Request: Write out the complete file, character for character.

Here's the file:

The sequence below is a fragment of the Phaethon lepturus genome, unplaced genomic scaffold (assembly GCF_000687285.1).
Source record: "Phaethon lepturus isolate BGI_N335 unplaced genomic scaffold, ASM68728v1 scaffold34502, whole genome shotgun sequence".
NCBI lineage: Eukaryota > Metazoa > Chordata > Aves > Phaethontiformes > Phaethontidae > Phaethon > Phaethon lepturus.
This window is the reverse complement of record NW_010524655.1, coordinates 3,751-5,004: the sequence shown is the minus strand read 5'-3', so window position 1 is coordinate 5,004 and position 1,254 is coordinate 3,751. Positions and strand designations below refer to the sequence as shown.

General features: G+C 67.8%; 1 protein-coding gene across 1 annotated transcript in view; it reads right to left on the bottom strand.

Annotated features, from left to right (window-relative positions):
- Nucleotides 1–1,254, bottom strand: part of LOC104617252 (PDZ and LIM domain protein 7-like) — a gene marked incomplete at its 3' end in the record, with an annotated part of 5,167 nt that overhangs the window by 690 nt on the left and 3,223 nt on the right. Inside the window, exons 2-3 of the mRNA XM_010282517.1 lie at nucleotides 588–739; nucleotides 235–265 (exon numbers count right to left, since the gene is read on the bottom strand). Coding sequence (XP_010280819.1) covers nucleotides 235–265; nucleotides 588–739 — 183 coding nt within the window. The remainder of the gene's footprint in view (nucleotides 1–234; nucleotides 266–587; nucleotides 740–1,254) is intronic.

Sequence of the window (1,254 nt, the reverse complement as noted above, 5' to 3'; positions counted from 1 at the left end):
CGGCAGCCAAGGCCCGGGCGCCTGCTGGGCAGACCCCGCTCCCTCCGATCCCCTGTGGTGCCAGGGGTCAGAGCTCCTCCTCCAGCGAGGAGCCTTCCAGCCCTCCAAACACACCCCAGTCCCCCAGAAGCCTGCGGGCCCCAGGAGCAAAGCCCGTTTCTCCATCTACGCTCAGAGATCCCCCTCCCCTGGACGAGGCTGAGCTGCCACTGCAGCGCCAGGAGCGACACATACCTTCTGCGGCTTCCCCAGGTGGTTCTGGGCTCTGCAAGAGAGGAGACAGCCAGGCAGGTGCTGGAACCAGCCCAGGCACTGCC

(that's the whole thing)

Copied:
The sequence below is a fragment of the Phaethon lepturus genome, unplaced genomic scaffold (assembly GCF_000687285.1).
Source record: "Phaethon lepturus isolate BGI_N335 unplaced genomic scaffold, ASM68728v1 scaffold34502, whole genome shotgun sequence".
NCBI lineage: Eukaryota > Metazoa > Chordata > Aves > Phaethontiformes > Phaethontidae > Phaethon > Phaethon lepturus.
This window is the reverse complement of record NW_010524655.1, coordinates 3,751-5,004: the sequence shown is the minus strand read 5'-3', so window position 1 is coordinate 5,004 and position 1,254 is coordinate 3,751. Positions and strand designations below refer to the sequence as shown.

General features: G+C 67.8%; 1 protein-coding gene across 1 annotated transcript in view; it reads right to left on the bottom strand.

Annotated features, from left to right (window-relative positions):
- Nucleotides 1–1,254, bottom strand: part of LOC104617252 (PDZ and LIM domain protein 7-like) — a gene marked incomplete at its 3' end in the record, with an annotated part of 5,167 nt that overhangs the window by 690 nt on the left and 3,223 nt on the right. Inside the window, exons 2-3 of the mRNA XM_010282517.1 lie at nucleotides 588–739; nucleotides 235–265 (exon numbers count right to left, since the gene is read on the bottom strand). Coding sequence (XP_010280819.1) covers nucleotides 235–265; nucleotides 588–739 — 183 coding nt within the window. The remainder of the gene's footprint in view (nucleotides 1–234; nucleotides 266–587; nucleotides 740–1,254) is intronic.

Sequence of the window (1,254 nt, the reverse complement as noted above, 5' to 3'; positions counted from 1 at the left end):
CGGCAGCCAAGGCCCGGGCGCCTGCTGGGCAGACCCCGCTCCCTCCGATCCCCTGTGGTGCCAGGGGTCAGAGCTCCTCCTCCAGCGAGGAGCCTTCCAGCCCTCCAAACACACCCCAGTCCCCCAGAAGCCTGCGGGCCCCAGGAGCAAAGCCCGTTTCTCCATCTACGCTCAGAGATCCCCCTCCCCTGGACGAGGCTGAGCTGCCACTGCAGCGCCAGGAGCGACACATACCTTCTGCGGCTTCCCCAGGTGGTTCTGGGCTCTGCAAGAGAGGAGACAGCCAGGCAGGTGCTGGAACCAGCCCAGGCACTGCC